Running a small business out of your home has its perks. You just can't beat that morning commute, and think about all the money you'll save from avoiding facility costs.

However, that kind of work environment may prove daunting for some, in more ways than one. Not only can productivity nosedive, but a person's family life can suffer too. With the office just a few steps away, does the work day ever really end?

What strategies can small business owners implement to keep efficiency up without compromising on the benefits of working from home?

Which items in your home office help productivity? Which ones ruin it?Which items in your home office help productivity? Which ones ruin it?

A home office is still an office
For a home office to operate effectively, small business owners need to differentiate between the two realms vying for attention: work and play. This must be done both physically and figuratively.

First, a workstation must be completely separated from the rest of the house. A door between the two will suffice. But non-home offices have doors, don't they? What's stopping someone from standing up and walking to a comfy living room couch and daytime television? Willpower, that's what.

Imagine all the amenities that come with a standard office, like bathrooms, coffee makers or refrigerators. Allow opportunities to use this equipment during standard office hours and restrict use to all distractions. This means keeping anything that will divide your attention out of the home office to begin with. Small Business Trends recommends setting a series of alarms to keep a schedule on track. Nothing's wrong with playing video games on a 30-minute lunch break, so long as you respect the alarm when time's up.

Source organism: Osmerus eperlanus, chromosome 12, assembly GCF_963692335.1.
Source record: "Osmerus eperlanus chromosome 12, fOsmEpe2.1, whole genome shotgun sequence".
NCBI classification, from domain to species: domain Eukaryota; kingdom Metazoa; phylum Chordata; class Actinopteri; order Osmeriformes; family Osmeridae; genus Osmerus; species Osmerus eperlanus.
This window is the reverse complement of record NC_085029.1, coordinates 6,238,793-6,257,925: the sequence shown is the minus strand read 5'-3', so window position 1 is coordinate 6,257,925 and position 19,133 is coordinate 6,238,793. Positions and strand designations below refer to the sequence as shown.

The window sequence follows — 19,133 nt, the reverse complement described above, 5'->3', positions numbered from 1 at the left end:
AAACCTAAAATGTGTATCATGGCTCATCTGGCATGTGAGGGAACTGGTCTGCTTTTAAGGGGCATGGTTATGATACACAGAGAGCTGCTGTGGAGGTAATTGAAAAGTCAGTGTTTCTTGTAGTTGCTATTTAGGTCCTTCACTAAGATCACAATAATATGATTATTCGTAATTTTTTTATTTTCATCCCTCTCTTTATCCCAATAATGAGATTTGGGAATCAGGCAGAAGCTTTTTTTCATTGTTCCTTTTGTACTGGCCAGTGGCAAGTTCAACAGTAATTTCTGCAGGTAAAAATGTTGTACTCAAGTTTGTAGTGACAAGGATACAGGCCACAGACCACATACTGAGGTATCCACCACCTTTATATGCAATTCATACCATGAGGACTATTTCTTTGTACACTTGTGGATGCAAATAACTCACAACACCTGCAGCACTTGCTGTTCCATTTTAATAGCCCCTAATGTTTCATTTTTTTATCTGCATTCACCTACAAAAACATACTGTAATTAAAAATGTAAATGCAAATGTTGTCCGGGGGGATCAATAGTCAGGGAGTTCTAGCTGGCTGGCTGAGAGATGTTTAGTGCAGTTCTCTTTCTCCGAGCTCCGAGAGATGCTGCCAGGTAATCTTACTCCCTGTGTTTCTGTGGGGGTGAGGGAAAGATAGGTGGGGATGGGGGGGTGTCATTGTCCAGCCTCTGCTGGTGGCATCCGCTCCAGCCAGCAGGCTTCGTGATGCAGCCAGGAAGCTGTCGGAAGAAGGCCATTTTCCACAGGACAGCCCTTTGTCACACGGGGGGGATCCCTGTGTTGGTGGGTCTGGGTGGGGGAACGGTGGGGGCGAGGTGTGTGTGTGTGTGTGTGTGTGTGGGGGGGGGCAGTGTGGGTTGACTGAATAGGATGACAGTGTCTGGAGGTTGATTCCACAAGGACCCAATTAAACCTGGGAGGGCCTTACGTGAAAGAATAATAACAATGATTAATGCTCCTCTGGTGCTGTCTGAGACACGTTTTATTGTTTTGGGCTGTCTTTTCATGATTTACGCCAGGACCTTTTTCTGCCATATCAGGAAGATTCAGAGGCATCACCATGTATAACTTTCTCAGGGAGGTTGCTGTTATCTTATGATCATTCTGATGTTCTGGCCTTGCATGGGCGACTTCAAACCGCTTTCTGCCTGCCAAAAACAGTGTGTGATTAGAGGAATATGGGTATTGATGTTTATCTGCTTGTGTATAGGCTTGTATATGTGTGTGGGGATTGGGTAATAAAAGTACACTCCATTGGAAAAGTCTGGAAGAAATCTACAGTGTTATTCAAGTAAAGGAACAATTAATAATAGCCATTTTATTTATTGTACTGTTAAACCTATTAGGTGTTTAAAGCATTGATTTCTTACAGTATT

"Ingenuity can be contagious."

Open your door to others
Small businesses may be small, but they usually aren't single-person operations. Though a traditional office setting might restrict a person's drive to work, interacting with others could actually be a catalyst for success.

According to the Richmond Times-Dispatch, the 111 percent rise in co-working stations from 2013 to 2014 could signal a new way of perceiving the office setting. Co-working inhabitants might not be working on the same project, the same goal or even for the same company, but they are working together. Small business owners with employees or even those who're friendly with other small business owners should consider opening their home office to other hard-working individuals. Ingenuity can be contagious. Witnessing someone else's follow-through might inspire your own.

Equipment and business industry piece brought to you by Marlin Equipment Finance, a nationwide provider of commercial lending solutions for small and mid-size businesses. Marlin's equipment financing and loan products are offered directly to businesses, and through third party vendor programs, which include manufacturers, distributors, independent dealers and brokers in the security, food services, healthcare, information technology, office technology and telecommunications sectors.